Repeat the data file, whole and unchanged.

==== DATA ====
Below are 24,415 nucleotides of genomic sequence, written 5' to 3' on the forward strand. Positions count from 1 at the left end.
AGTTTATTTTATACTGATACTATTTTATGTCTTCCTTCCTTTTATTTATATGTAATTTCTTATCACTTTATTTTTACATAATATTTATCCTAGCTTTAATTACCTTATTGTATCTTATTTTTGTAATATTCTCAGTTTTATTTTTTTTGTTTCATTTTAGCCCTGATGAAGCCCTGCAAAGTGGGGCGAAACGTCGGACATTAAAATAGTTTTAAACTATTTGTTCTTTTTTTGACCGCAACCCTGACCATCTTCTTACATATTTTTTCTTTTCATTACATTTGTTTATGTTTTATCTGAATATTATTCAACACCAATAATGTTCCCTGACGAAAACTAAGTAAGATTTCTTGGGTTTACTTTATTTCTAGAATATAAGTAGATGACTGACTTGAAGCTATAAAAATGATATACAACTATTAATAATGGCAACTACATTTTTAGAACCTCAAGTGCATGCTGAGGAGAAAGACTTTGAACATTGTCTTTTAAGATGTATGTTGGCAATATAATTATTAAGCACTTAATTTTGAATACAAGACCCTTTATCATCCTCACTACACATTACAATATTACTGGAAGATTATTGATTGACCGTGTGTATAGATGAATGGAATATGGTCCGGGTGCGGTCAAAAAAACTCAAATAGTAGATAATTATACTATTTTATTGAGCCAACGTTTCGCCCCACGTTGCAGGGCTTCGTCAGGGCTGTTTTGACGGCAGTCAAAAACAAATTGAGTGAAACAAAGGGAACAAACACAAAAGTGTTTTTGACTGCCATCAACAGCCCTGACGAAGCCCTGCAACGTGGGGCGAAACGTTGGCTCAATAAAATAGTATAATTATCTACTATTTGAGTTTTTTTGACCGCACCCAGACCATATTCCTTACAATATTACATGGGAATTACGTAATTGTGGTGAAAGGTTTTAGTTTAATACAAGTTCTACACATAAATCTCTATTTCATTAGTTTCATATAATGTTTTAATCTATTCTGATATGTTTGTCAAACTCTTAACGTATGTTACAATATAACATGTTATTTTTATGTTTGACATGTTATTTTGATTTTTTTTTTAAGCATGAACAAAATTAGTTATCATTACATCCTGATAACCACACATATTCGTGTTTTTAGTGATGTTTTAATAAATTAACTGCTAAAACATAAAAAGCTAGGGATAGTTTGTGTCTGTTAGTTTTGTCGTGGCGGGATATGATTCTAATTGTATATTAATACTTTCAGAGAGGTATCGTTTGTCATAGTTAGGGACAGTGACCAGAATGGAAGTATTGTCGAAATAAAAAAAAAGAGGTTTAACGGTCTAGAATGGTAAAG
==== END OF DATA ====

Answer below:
Below are 24,415 nucleotides of genomic sequence, written 5' to 3' on the forward strand. Positions count from 1 at the left end.
AGTTTATTTTATACTGATACTATTTTATGTCTTCCTTCCTTTTATTTATATGTAATTTCTTATCACTTTATTTTTACATAATATTTATCCTAGCTTTAATTACCTTATTGTATCTTATTTTTGTAATATTCTCAGTTTTATTTTTTTTGTTTCATTTTAGCCCTGATGAAGCCCTGCAAAGTGGGGCGAAACGTCGGACATTAAAATAGTTTTAAACTATTTGTTCTTTTTTTGACCGCAACCCTGACCATCTTCTTACATATTTTTTCTTTTCATTACATTTGTTTATGTTTTATCTGAATATTATTCAACACCAATAATGTTCCCTGACGAAAACTAAGTAAGATTTCTTGGGTTTACTTTATTTCTAGAATATAAGTAGATGACTGACTTGAAGCTATAAAAATGATATACAACTATTAATAATGGCAACTACATTTTTAGAACCTCAAGTGCATGCTGAGGAGAAAGACTTTGAACATTGTCTTTTAAGATGTATGTTGGCAATATAATTATTAAGCACTTAATTTTGAATACAAGACCCTTTATCATCCTCACTACACATTACAATATTACTGGAAGATTATTGATTGACCGTGTGTATAGATGAATGGAATATGGTCCGGGTGCGGTCAAAAAAACTCAAATAGTAGATAATTATACTATTTTATTGAGCCAACGTTTCGCCCCACGTTGCAGGGCTTCGTCAGGGCTGTTTTGACGGCAGTCAAAAACAAATTGAGTGAAACAAAGGGAACAAACACAAAAGTGTTTTTGACTGCCATCAACAGCCCTGACGAAGCCCTGCAACGTGGGGCGAAACGTTGGCTCAATAAAATAGTATAATTATCTACTATTTGAGTTTTTTTGACCGCACCCAGACCATATTCCTTACAATATTACATGGGAATTACGTAATTGTGGTGAAAGGTTTTAGTTTAATACAAGTTCTACACATAAATCTCTATTTCATTAGTTTCATATAATGTTTTAATCTATTCTGATATGTTTGTCAAACTCTTAACGTATGTTACAATATAACATGTTATTTTTATGTTTGACATGTTATTTTGATTTTTTTTTTAAGCATGAACAAAATTAGTTATCATTACATCCTGATAACCACACATATTCGTGTTTTTAGTGATGTTTTAATAAATTAACTGCTAAAACATAAAAAGCTAGGGATAGTTTGTGTCTGTTAGTTTTGTCGTGGCGGGATATGATTCTAATTGTATATTAATACTTTCAGAGAGGTATCGTTTGTCATAGTTAGGGACAGTGACCAGAATGGAAGTATTGTCGAAATAAAAAAAAAGAGGTTTAACGGTCTAGAATGGTAAAG